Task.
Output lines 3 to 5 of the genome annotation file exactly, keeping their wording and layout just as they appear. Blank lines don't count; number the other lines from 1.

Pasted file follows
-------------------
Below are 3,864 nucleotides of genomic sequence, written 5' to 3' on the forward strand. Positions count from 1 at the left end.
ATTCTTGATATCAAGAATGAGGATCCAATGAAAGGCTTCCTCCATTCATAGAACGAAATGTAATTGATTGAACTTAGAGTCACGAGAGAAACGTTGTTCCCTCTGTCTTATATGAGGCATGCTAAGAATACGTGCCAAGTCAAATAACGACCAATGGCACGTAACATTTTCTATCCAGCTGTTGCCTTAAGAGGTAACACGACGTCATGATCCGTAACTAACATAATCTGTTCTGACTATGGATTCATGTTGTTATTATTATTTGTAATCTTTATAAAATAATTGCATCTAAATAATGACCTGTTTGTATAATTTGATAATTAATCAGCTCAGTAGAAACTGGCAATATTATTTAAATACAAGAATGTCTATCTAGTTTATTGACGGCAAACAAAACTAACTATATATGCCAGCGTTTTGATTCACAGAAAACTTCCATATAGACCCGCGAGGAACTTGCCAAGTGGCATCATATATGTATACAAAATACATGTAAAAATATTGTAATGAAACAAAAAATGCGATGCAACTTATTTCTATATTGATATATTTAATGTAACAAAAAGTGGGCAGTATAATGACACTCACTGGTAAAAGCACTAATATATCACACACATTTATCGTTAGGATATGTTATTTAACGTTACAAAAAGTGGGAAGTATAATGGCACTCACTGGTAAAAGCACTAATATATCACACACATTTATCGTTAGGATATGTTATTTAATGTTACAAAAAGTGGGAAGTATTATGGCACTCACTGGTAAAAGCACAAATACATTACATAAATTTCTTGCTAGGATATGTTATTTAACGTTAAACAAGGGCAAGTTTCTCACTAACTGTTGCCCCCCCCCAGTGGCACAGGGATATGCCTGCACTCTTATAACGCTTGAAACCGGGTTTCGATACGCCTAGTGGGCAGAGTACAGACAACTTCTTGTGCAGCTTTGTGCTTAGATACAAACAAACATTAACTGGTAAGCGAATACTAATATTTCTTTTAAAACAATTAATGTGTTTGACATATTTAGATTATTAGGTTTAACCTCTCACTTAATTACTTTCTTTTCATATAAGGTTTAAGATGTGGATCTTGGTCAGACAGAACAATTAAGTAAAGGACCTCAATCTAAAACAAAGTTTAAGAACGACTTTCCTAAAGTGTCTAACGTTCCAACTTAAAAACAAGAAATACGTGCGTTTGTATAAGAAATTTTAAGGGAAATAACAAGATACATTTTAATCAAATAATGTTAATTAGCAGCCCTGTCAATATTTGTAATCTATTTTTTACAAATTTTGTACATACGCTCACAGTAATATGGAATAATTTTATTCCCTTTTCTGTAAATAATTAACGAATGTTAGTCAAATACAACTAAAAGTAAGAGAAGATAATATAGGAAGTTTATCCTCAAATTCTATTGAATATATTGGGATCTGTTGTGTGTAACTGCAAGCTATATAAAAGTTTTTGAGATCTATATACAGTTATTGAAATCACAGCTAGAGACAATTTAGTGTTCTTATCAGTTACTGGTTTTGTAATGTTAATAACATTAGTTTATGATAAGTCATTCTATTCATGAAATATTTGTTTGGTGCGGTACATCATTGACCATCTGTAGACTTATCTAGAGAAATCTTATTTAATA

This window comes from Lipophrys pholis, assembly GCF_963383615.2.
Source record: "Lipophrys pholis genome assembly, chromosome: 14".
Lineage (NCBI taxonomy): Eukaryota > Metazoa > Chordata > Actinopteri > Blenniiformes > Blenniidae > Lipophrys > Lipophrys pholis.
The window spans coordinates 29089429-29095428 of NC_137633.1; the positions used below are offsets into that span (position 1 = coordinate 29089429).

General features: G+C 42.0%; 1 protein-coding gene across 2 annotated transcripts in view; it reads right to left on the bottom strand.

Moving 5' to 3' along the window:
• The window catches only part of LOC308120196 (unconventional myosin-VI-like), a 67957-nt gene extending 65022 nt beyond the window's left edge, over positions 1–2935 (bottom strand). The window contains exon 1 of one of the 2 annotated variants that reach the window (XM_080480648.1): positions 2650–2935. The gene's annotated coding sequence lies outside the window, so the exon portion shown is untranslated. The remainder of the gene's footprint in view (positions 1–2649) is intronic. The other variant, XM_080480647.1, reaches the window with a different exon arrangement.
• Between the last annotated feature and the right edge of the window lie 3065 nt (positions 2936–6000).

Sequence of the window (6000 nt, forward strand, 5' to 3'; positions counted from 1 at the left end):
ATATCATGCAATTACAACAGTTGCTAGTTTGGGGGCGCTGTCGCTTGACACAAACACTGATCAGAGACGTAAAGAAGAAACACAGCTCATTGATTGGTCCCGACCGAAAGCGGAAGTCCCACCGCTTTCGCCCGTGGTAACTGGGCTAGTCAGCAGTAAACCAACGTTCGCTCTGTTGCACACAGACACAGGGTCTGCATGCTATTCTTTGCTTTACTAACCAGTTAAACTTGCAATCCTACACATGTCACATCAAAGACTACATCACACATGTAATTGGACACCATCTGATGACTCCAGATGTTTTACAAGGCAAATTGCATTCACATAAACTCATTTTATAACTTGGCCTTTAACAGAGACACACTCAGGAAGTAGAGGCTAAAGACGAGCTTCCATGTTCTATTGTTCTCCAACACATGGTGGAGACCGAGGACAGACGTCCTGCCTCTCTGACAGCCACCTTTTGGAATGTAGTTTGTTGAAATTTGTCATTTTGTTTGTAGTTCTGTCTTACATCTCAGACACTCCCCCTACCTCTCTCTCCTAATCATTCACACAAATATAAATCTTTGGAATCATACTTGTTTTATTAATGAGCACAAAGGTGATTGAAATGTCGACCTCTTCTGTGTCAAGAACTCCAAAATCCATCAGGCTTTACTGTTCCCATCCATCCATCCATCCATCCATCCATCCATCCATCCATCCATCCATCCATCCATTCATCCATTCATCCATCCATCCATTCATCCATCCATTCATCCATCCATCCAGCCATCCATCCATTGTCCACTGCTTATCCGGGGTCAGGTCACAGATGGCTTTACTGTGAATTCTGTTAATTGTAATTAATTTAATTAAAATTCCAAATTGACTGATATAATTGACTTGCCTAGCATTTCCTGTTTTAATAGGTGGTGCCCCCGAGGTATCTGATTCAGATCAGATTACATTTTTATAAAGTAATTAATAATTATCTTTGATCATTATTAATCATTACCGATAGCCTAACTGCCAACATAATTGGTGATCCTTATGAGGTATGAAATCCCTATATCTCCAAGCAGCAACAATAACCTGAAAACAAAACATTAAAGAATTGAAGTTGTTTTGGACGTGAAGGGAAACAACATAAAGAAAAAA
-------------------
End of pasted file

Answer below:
This window comes from Lipophrys pholis, assembly GCF_963383615.2.
Source record: "Lipophrys pholis genome assembly, chromosome: 14".
Lineage (NCBI taxonomy): Eukaryota > Metazoa > Chordata > Actinopteri > Blenniiformes > Blenniidae > Lipophrys > Lipophrys pholis.